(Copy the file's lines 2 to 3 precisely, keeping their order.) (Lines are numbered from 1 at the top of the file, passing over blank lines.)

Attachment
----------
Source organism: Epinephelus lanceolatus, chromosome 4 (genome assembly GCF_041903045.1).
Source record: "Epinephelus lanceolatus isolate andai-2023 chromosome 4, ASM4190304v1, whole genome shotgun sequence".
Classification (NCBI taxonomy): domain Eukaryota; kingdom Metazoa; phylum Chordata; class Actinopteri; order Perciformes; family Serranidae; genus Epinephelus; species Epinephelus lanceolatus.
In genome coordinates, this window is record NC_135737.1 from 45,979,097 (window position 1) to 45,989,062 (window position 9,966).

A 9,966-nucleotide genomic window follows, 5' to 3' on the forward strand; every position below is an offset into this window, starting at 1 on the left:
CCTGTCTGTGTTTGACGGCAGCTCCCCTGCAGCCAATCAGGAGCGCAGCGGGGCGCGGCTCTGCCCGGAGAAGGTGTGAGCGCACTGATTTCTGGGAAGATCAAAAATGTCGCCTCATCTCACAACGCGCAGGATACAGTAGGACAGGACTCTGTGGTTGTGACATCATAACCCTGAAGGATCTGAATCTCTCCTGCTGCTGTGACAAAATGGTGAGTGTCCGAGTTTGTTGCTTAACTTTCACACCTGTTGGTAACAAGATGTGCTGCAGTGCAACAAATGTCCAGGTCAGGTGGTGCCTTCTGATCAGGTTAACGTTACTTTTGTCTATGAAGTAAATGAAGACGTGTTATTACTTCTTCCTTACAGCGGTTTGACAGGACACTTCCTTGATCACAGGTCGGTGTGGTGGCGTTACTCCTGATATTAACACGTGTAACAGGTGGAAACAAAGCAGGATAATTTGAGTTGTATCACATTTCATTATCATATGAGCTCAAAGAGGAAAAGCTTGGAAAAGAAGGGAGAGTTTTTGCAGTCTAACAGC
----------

Source record: "Epinephelus lanceolatus isolate andai-2023 chromosome 4, ASM4190304v1, whole genome shotgun sequence".
Classification (NCBI taxonomy): domain Eukaryota; kingdom Metazoa; phylum Chordata; class Actinopteri; order Perciformes; family Serranidae; genus Epinephelus; species Epinephelus lanceolatus.